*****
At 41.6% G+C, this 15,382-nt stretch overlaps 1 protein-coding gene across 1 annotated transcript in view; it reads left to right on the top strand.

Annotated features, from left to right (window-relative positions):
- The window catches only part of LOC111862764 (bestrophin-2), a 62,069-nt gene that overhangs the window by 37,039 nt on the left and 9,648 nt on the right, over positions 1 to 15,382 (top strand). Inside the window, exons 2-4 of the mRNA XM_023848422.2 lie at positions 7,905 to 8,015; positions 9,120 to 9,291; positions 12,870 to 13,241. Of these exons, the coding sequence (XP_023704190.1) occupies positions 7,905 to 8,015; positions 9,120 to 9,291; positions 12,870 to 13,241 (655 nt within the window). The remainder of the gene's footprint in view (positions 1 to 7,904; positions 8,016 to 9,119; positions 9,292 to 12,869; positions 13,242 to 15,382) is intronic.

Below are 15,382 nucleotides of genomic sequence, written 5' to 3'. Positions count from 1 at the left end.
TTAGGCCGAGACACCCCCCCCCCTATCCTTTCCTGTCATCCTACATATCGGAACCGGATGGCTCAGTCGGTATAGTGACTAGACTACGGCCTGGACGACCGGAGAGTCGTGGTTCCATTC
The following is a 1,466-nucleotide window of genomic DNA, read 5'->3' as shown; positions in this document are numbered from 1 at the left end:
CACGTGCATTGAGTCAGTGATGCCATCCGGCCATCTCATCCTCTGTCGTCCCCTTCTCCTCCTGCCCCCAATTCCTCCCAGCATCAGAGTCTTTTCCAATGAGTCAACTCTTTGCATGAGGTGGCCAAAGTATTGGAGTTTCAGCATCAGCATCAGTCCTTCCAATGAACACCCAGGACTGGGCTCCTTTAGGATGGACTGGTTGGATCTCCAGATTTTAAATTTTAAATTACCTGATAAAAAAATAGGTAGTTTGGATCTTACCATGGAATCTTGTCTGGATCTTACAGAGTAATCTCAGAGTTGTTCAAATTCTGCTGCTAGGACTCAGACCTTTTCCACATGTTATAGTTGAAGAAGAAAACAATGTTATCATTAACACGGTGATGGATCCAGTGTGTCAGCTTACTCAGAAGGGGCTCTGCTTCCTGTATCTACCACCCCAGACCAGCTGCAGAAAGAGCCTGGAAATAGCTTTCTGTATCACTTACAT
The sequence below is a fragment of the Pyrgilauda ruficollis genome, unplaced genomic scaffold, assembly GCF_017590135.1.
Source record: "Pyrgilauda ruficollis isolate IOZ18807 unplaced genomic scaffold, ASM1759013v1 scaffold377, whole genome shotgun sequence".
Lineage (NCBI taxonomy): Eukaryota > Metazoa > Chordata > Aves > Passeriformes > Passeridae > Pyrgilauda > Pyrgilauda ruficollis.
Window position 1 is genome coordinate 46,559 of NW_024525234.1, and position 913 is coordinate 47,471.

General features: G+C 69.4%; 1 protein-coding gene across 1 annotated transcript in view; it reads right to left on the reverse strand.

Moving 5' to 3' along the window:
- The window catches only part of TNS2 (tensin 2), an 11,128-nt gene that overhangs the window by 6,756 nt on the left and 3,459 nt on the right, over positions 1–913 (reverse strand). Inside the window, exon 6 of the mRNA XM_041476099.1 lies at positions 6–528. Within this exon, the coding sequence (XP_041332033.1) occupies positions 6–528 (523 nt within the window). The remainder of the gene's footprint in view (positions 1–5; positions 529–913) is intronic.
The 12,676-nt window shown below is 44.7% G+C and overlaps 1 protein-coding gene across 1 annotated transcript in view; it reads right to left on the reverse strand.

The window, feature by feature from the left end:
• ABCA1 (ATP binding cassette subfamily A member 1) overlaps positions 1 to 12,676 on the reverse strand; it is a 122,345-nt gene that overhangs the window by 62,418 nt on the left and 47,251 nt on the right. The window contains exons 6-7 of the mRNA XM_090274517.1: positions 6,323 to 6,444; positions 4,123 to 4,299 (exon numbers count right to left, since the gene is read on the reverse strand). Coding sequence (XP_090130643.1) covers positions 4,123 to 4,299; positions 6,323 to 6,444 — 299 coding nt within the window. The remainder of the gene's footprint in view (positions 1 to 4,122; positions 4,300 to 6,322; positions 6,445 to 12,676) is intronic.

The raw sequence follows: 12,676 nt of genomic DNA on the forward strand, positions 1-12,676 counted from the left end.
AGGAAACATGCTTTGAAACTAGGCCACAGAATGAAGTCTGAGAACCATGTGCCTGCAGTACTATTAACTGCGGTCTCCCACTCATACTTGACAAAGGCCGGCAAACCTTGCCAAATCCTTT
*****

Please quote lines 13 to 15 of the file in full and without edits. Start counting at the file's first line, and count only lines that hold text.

Moving 5' to 3' along the window:
- The window catches only part of TNS2 (tensin 2), an 11,128-nt gene that overhangs the window by 6,756 nt on the left and 3,459 nt on the right, over positions 1–913 (reverse strand). Inside the window, exon 6 of the mRNA XM_041476099.1 lies at positions 6–528. Within this exon, the coding sequence (XP_041332033.1) occupies positions 6–528 (523 nt within the window). The remainder of the gene's footprint in view (positions 1–5; positions 529–913) is intronic.
The 12,676-nt window shown below is 44.7% G+C and overlaps 1 protein-coding gene across 1 annotated transcript in view; it reads right to left on the reverse strand.